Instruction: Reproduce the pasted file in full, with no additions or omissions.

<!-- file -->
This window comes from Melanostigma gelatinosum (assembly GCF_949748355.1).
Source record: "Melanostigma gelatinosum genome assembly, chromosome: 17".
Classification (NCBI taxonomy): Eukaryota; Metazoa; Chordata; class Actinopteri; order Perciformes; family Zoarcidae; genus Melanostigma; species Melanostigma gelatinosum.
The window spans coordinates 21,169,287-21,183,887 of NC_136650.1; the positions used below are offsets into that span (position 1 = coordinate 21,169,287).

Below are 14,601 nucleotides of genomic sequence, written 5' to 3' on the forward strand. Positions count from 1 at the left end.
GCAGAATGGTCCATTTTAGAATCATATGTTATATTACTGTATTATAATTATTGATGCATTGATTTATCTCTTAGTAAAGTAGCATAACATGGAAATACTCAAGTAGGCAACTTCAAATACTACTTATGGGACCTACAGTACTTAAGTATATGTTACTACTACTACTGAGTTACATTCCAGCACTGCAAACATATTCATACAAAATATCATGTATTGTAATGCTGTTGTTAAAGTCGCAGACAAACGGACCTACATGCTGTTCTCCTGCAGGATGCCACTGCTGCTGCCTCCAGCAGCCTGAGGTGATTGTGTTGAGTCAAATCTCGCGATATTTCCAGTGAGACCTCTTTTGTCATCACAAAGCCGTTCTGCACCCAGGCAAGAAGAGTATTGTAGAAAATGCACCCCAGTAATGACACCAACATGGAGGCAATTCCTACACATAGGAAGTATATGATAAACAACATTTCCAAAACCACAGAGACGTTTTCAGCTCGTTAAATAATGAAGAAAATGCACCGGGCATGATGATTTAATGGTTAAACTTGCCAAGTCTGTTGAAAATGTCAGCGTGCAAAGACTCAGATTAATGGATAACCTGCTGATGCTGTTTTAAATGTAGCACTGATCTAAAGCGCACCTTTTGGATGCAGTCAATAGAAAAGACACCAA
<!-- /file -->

This window comes from Melanostigma gelatinosum (assembly GCF_949748355.1).
Source record: "Melanostigma gelatinosum genome assembly, chromosome: 17".
Classification (NCBI taxonomy): Eukaryota; Metazoa; Chordata; class Actinopteri; order Perciformes; family Zoarcidae; genus Melanostigma; species Melanostigma gelatinosum.
The window spans coordinates 21,169,287-21,183,887 of NC_136650.1; the positions used below are offsets into that span (position 1 = coordinate 21,169,287).

Below are 14,601 nucleotides of genomic sequence, written 5' to 3' on the forward strand. Positions count from 1 at the left end.
GCAGAATGGTCCATTTTAGAATCATATGTTATATTACTGTATTATAATTATTGATGCATTGATTTATCTCTTAGTAAAGTAGCATAACATGGAAATACTCAAGTAGGCAACTTCAAATACTACTTATGGGACCTACAGTACTTAAGTATATGTTACTACTACTACTGAGTTACATTCCAGCACTGCAAACATATTCATACAAAATATCATGTATTGTAATGCTGTTGTTAAAGTCGCAGACAAACGGACCTACATGCTGTTCTCCTGCAGGATGCCACTGCTGCTGCCTCCAGCAGCCTGAGGTGATTGTGTTGAGTCAAATCTCGCGATATTTCCAGTGAGACCTCTTTTGTCATCACAAAGCCGTTCTGCACCCAGGCAAGAAGAGTATTGTAGAAAATGCACCCCAGTAATGACACCAACATGGAGGCAATTCCTACACATAGGAAGTATATGATAAACAACATTTCCAAAACCACAGAGACGTTTTCAGCTCGTTAAATAATGAAGAAAATGCACCGGGCATGATGATTTAATGGTTAAACTTGCCAAGTCTGTTGAAAATGTCAGCGTGCAAAGACTCAGATTAATGGATAACCTGCTGATGCTGTTTTAAATGTAGCACTGATCTAAAGCGCACCTTTTGGATGCAGTCAATAGAAAAGACACCAA